We know that you’re creating content for the benefit of your users, right? You want them to get the answers they need quickly and efficiently, and if your content happens to be strategically written to boost your search rankings, so be it. Balancing writing for user experience and SEO is a fine line every site owner is walking, but luckily Google has caught on to the importance of both of these elements lining up. These days, content should be created with user experience in mind, so why are some sites still holding onto ancient SEO writing tactics that just don’t work anymore? Let me explain why you shouldn’t use these out-of-style-tactics.
We’ve all cringed at web pages that vomit keywords and phrases, and we’ve all hit the back button on our browser as quickly as possible. These practices come from the days of SEO yore, when times were simpler and search engines just weren’t as smart as they are today (and only looked for keyword density). It was possible back then to stuff your pages with a phrase and land a top ranking, and though some people claim it can get you to the top of the SERP today, the risk just isn’t worth the return. If Google catches you stuffing keywords, they can demote your page or even remove it entirely, and even if they don’t catch you taking the easy way out, how many users do you expect to stay on a page that doesn’t offer any relevant, helpful information? Take a look at your bounce rate for the answer to that one.
Writing Bad Content
There are so many ways you can write bad SEO content, and though stuffing keywords definitely falls under that umbrella, that’s just the tip of the iceberg. A good SEO plan requires that you regularly produce quality content that your users will find helpful. That means purpose. We can no longer rely on just publishing content for the sake of putting something new on our site, now we have to produce something worth reading, and more than that, we have to produce something worth reading by humans. If you’re writing awkward pages stuffed with keywords for bots to find, then you’re not writing for users…and Google will notice.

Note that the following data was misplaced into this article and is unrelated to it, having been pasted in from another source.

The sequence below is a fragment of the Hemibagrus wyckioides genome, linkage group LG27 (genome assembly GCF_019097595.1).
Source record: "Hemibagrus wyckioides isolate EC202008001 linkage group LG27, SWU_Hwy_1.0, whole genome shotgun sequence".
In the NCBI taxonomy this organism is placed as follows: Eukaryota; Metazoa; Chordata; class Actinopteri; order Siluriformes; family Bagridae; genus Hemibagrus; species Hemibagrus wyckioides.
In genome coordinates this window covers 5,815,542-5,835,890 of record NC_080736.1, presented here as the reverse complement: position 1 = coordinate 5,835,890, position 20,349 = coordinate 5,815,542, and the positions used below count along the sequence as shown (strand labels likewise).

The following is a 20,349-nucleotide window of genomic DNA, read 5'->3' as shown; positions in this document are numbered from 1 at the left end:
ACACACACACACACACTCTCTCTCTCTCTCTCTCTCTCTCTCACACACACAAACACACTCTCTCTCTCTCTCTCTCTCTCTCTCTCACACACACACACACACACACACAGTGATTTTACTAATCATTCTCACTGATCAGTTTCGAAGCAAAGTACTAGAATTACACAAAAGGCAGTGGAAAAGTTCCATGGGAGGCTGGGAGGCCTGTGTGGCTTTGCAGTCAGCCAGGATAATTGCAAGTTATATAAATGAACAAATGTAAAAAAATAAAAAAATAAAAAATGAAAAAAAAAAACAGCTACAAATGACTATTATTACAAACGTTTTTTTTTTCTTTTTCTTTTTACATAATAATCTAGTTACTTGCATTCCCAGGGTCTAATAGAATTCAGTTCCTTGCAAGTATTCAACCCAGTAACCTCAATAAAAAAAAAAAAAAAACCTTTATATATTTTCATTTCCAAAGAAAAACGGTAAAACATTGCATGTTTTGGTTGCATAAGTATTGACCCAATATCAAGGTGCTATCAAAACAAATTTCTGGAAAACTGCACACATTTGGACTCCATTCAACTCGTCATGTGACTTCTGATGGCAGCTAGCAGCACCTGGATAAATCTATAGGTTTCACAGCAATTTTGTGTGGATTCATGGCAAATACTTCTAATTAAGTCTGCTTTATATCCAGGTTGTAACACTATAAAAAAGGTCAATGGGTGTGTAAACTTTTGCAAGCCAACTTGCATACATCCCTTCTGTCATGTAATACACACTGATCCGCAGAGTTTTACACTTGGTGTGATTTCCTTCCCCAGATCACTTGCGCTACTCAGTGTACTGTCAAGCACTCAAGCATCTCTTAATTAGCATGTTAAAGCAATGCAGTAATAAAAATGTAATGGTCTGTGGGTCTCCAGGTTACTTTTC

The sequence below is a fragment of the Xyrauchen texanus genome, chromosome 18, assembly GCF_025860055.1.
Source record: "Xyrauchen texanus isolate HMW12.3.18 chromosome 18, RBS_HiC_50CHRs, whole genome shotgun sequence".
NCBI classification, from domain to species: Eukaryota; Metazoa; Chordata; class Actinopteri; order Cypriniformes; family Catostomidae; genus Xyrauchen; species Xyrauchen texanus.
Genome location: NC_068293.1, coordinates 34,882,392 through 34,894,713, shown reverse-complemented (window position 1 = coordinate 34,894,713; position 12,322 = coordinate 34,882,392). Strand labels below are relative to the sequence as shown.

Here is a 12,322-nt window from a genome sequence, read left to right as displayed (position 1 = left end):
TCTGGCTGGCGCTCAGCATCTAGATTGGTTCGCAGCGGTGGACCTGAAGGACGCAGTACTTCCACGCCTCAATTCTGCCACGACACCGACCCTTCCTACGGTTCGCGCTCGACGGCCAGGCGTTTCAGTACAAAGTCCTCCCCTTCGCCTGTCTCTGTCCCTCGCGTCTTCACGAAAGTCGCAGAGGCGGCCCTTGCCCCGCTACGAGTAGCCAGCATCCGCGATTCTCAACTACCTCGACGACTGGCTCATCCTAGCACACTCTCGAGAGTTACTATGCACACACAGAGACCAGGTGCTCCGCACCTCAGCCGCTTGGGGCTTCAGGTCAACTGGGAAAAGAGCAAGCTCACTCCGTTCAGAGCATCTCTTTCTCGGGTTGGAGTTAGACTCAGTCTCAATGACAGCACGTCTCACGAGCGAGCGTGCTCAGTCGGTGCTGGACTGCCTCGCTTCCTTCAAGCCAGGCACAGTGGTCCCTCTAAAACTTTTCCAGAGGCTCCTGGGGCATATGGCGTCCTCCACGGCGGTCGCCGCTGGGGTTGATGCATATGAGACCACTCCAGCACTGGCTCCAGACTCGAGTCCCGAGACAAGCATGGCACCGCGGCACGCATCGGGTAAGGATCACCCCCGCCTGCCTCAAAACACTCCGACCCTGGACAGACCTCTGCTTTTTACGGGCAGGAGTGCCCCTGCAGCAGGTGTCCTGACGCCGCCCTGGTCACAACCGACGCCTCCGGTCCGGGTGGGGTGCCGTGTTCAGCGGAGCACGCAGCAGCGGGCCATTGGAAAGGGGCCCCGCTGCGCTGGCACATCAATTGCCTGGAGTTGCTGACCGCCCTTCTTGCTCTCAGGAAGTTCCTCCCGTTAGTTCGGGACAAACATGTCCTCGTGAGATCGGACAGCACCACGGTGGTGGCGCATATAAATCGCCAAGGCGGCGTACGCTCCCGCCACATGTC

Though URLs are a minor ranking factor overall, including keywords within your URLs does have some influence. What we really care about when creating our URLs is helpfulness: good URLs help users understand where they are and what they’re reading, and helps search engines understand what this page is all about. So, don’t keep people in the dark—use URLs to keep everyone informed.
The world of digital marketing can change in seconds, and what was popular yesterday can be out in less than week. So, we SEOs have to stay on top of the changing times. This is only the beginning of some popular, out-of-style tactics I still see today. There are a lot of other offenses I couldn’t cover in a single blog post, but that’s okay because I’m actually doing an entire webinar this week on this very topic. So if you’d like to know more, register for my webinar here: The NEW Rules of SEO.